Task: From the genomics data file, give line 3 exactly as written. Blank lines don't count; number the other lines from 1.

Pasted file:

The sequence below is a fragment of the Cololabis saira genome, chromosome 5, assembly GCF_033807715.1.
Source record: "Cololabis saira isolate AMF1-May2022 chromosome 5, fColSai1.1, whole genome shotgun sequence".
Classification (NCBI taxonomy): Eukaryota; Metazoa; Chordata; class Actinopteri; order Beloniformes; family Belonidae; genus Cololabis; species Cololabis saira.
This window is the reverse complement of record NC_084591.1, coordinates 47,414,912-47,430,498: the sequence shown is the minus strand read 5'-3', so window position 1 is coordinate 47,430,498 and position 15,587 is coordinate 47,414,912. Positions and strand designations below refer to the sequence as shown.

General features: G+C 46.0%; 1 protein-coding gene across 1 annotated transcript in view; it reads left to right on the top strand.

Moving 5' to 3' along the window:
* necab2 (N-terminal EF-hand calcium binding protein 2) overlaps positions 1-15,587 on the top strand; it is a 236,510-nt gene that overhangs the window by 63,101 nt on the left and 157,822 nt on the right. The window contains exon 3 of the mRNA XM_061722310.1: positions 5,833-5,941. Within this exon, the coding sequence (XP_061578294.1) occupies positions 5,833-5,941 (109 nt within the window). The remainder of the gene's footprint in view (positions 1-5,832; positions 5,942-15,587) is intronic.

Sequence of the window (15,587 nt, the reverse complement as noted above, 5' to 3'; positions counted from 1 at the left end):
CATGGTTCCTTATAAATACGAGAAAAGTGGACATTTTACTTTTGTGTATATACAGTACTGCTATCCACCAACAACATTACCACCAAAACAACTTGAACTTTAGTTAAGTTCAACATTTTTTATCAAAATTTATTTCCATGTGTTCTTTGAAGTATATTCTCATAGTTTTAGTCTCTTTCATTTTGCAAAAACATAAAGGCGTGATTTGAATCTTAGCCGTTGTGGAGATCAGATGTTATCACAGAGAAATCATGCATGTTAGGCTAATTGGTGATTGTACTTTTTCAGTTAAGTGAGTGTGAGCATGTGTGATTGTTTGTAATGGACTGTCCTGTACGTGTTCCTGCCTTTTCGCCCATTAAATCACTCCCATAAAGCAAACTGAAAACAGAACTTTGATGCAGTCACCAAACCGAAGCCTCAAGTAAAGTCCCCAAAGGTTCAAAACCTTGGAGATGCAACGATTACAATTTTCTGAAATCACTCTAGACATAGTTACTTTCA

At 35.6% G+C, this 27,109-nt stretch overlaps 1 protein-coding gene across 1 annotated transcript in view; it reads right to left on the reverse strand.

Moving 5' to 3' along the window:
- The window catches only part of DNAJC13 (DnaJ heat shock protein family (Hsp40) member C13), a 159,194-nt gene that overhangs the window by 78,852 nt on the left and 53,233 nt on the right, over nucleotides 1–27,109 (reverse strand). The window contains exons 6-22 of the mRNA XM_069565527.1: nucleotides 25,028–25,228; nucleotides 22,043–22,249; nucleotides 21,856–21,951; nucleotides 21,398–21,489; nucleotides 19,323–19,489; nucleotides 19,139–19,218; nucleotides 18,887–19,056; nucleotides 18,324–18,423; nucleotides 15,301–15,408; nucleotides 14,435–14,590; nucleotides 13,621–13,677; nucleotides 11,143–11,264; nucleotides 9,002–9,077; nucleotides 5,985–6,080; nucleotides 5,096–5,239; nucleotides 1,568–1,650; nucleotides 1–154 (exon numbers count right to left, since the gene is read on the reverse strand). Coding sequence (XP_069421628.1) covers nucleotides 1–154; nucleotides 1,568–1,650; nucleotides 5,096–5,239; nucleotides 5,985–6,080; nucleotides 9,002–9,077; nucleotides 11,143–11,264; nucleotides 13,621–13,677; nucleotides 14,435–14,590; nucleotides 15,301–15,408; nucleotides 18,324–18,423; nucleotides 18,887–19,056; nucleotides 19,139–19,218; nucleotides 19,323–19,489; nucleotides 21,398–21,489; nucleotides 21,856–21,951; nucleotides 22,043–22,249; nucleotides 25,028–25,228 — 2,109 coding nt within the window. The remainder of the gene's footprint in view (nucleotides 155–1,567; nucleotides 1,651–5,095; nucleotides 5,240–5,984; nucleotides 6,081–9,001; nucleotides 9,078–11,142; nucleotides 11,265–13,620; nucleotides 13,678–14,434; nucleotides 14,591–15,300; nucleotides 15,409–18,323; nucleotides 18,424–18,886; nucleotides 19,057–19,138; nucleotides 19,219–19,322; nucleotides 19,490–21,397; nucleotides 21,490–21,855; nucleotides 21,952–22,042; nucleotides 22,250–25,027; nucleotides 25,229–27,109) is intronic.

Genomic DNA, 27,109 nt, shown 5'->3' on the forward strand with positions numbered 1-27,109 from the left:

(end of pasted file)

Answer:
Classification (NCBI taxonomy): Eukaryota; Metazoa; Chordata; class Actinopteri; order Beloniformes; family Belonidae; genus Cololabis; species Cololabis saira.